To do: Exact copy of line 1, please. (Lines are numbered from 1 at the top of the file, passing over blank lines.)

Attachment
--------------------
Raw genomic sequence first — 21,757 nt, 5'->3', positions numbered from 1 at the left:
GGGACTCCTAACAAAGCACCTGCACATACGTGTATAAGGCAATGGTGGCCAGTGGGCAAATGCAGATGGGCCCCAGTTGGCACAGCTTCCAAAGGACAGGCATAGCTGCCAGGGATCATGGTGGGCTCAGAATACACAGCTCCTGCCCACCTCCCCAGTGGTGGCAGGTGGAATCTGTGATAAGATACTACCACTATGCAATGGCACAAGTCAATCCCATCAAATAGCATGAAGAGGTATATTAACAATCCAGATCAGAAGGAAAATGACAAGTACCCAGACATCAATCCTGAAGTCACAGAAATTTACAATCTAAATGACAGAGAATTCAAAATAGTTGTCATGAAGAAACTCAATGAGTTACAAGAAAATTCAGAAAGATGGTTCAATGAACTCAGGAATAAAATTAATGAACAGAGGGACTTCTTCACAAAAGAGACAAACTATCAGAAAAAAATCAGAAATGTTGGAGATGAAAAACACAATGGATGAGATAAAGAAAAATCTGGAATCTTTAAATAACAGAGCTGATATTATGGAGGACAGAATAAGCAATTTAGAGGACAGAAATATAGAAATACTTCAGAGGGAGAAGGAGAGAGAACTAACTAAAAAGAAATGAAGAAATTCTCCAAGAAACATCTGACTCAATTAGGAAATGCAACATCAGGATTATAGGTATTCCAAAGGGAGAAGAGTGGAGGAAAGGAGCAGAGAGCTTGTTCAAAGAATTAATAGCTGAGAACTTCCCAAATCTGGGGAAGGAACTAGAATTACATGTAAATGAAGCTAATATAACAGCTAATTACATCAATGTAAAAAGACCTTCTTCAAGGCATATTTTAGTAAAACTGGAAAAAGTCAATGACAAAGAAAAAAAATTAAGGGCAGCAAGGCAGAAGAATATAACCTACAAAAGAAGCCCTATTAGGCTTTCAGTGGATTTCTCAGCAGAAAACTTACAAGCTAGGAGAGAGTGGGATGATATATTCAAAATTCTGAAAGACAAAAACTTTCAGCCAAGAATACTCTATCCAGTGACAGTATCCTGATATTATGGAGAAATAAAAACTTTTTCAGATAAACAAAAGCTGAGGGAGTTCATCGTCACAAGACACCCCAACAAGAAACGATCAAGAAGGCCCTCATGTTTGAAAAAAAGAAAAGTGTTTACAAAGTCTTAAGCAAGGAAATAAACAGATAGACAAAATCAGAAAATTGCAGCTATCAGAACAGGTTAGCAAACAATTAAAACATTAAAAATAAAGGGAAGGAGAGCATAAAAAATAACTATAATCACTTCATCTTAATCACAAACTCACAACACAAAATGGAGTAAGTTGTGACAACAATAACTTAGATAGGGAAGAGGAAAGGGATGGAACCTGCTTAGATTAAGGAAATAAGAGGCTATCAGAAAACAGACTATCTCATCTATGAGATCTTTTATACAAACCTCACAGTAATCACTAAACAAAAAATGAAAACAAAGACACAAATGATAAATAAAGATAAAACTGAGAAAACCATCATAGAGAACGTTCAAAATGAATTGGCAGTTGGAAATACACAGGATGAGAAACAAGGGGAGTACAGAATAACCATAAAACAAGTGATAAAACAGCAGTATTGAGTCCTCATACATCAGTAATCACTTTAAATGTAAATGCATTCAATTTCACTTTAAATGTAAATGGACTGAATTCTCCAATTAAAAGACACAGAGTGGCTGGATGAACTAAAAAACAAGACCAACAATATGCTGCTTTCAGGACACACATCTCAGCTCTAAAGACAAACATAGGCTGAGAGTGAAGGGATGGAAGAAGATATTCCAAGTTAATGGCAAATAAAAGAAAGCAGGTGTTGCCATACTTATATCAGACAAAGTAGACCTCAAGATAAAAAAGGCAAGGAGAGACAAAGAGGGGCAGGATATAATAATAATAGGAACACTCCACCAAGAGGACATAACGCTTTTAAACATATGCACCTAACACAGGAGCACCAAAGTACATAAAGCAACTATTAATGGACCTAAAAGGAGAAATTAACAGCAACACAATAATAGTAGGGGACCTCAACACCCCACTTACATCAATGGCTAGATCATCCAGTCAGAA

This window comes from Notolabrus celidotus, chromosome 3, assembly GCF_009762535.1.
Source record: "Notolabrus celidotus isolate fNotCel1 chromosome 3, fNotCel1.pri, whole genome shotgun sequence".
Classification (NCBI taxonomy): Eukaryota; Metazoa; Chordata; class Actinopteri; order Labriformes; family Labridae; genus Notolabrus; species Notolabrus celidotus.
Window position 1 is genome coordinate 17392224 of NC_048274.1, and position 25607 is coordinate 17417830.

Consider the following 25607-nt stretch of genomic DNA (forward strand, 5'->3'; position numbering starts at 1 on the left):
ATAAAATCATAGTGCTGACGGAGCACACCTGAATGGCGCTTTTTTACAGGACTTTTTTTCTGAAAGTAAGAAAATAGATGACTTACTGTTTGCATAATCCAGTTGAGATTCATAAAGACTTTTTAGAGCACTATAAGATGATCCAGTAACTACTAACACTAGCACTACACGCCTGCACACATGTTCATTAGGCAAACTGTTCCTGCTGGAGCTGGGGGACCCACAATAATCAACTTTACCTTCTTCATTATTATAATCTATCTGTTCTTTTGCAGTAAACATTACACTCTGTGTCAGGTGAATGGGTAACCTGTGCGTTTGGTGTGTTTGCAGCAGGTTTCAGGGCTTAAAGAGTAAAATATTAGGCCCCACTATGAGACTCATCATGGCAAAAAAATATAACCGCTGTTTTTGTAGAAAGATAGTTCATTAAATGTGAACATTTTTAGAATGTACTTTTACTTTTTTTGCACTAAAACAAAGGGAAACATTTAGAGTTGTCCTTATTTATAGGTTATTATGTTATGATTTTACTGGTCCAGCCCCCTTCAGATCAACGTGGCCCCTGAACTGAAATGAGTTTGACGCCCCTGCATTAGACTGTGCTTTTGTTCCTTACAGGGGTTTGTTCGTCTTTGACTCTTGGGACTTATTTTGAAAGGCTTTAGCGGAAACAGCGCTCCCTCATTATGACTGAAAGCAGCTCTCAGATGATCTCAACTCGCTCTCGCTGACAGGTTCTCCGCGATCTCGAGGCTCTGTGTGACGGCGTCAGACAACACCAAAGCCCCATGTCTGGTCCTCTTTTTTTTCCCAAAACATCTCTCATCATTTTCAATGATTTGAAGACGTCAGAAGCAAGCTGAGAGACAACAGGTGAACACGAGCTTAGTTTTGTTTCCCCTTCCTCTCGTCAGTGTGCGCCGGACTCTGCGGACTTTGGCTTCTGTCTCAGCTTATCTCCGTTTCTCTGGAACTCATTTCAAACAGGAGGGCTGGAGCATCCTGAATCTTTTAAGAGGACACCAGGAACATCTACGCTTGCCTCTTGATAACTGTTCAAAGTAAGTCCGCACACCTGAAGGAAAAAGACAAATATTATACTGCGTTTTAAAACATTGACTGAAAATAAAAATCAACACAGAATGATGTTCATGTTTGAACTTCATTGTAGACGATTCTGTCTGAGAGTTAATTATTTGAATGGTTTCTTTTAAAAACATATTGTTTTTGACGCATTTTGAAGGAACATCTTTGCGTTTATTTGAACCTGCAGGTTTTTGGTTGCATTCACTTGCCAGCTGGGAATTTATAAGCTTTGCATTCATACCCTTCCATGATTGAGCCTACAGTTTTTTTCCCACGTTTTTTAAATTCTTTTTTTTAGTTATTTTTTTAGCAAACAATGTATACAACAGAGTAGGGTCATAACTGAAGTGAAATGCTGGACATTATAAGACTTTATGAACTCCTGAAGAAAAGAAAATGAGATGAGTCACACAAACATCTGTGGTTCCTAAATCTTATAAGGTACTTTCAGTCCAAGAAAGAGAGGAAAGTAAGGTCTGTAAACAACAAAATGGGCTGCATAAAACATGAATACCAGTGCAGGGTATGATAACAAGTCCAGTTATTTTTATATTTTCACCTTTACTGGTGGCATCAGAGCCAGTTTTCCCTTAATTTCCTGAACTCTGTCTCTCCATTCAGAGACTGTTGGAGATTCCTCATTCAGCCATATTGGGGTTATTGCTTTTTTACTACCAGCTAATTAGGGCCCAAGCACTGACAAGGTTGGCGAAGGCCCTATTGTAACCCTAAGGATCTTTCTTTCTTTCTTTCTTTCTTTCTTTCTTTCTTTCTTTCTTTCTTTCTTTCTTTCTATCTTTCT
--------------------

Raw genomic sequence first — 21,757 nt, 5'->3', positions numbered from 1 at the left: